The general consensus is that zebra striping a table makes it a little easier for people to keep track of which row they're on...but is this reduction of cognitive taxes only for table rows? I at least sometimes backtrack when I'm reading to a previous line of text.

I've zebra striped an article page and I am wondering if this is an added benefit or just something that is interesting but not better than the way people read almost everything else?

  • When I read the title, I was thinking that you were striping at the paragraph level and not at the line level.
    – Dan D.
    Commented May 1, 2013 at 0:40
  • 3
    On my screen and with my eyesight there's a rather nasty moire effect that makes the page appear to vibrate. I don't know if others see the same thing, but I would personally avoid reading an article displayed like that. Commented May 1, 2013 at 2:44
  • 2
    When I zoom the text in/out, the striping doesn’t match the text anymore.
    – unor
    Commented May 1, 2013 at 14:45
  • I couldn't read a single line, eyes just wouldn't focus in one place. Too much noise in one page.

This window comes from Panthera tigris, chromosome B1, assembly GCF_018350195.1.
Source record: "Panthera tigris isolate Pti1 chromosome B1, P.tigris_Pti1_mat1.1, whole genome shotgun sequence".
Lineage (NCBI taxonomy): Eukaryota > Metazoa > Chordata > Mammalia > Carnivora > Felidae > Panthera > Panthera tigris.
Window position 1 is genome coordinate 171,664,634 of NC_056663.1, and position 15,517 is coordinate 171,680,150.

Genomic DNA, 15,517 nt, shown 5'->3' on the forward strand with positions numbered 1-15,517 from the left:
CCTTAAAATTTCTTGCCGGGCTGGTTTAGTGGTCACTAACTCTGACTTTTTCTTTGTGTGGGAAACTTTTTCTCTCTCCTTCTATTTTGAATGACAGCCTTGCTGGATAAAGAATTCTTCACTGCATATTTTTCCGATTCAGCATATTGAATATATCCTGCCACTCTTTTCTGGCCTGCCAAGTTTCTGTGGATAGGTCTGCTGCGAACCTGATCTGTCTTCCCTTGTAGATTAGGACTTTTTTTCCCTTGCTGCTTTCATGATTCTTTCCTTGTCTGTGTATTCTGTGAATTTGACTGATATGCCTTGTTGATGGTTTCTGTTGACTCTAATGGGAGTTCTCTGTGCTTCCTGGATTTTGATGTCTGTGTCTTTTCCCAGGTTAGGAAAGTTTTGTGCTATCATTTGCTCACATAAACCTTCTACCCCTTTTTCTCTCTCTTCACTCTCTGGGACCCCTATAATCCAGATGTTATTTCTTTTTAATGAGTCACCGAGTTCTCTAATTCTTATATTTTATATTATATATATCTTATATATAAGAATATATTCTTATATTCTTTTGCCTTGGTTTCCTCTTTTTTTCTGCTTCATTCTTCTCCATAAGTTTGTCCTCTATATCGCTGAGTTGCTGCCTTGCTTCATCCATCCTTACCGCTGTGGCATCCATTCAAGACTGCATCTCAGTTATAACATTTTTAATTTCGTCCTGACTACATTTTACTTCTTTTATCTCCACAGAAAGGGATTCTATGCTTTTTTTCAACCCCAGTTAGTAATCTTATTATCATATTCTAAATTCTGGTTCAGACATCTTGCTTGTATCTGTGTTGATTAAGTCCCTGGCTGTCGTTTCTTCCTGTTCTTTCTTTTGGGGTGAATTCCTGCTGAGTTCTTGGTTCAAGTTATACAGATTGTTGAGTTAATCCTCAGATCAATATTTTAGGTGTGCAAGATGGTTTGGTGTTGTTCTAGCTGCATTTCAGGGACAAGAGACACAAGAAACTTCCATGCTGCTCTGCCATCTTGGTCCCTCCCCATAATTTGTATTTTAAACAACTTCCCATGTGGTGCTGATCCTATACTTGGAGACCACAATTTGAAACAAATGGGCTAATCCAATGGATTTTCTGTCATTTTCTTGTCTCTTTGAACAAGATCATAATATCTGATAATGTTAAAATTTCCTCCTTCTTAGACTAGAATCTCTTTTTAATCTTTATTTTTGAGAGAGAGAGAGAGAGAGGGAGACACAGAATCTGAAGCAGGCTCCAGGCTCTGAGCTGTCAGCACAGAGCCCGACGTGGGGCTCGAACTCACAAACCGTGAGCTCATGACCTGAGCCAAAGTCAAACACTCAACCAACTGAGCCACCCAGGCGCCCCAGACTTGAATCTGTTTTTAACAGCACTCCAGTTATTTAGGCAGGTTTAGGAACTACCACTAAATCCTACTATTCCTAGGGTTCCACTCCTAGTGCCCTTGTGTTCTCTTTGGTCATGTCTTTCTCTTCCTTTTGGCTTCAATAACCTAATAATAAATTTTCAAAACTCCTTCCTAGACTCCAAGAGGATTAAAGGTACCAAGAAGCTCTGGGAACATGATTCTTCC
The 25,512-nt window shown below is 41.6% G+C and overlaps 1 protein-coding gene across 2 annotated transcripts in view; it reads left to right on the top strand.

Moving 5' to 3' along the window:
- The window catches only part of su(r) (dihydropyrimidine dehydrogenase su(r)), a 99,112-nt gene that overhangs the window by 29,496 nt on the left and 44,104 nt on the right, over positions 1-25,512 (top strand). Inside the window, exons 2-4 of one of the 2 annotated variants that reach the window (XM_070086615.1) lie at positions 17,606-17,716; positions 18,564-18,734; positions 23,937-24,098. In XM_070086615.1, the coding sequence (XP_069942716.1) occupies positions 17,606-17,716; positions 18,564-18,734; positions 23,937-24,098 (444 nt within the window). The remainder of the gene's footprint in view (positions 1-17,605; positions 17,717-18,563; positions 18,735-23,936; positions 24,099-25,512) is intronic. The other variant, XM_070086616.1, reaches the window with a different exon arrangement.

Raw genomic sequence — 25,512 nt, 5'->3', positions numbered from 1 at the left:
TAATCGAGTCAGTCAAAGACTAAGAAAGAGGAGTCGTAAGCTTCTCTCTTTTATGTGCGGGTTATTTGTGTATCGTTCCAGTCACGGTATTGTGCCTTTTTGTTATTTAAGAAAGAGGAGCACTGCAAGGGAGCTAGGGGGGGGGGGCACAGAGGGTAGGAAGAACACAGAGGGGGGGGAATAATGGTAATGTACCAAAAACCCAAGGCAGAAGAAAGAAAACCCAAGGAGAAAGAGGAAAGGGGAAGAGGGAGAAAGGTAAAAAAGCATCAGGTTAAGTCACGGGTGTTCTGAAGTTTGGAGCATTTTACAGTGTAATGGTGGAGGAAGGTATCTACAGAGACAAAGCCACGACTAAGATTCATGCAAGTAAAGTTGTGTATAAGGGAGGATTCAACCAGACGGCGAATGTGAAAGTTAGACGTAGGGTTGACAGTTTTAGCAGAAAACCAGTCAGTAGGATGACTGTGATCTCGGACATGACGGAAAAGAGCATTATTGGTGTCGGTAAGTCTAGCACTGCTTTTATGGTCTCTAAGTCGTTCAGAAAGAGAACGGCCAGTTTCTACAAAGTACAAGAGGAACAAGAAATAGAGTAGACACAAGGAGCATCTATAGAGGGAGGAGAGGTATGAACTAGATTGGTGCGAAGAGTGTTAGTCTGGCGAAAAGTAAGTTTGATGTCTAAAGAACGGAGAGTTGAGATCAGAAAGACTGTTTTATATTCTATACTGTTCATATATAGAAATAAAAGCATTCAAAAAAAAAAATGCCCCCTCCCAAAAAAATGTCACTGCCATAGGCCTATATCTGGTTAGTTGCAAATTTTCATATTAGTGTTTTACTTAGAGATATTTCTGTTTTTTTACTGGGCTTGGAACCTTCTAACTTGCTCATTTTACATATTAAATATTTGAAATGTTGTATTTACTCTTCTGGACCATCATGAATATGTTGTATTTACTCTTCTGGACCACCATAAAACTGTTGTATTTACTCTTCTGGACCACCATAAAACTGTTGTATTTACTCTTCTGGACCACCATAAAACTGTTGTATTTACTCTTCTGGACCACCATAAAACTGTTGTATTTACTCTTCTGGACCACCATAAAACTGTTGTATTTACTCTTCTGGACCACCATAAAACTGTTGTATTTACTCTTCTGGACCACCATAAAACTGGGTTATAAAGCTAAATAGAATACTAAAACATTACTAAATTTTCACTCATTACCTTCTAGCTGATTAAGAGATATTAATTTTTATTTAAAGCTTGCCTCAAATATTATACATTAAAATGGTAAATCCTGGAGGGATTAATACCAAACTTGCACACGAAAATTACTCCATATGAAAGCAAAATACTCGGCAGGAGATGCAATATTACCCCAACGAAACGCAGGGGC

– user25512
    Commented May 1, 2013 at 16:08

5 Answers 5


The purpose of zebra striping is (with arguable success) to connect items in a row that are a distance apart...often as you'd see in a table and where scanning (rather than reading line-by-line) is often a goal.

Item                             Item                   Item

But a paragraph of text has no such problem--the lines of text, themselves, make the connection for you. And proper and thoughtful linespacing is all the division you need between lines.

So, I'd say zebra striping for a paragraph of text is an attempt at fixing a non-existent problem with a solution intended for an entirely different context.


I think you're trying to solve a readability problem the wrong way.

Line length (measure) is your real problem. The number generally advised for a readable measure is about 60-70 characters. Cut the measure to about 60% of it's current length and you'll find you have far less trouble. The other way to solve it is a bigger font size ... that would be really ugly.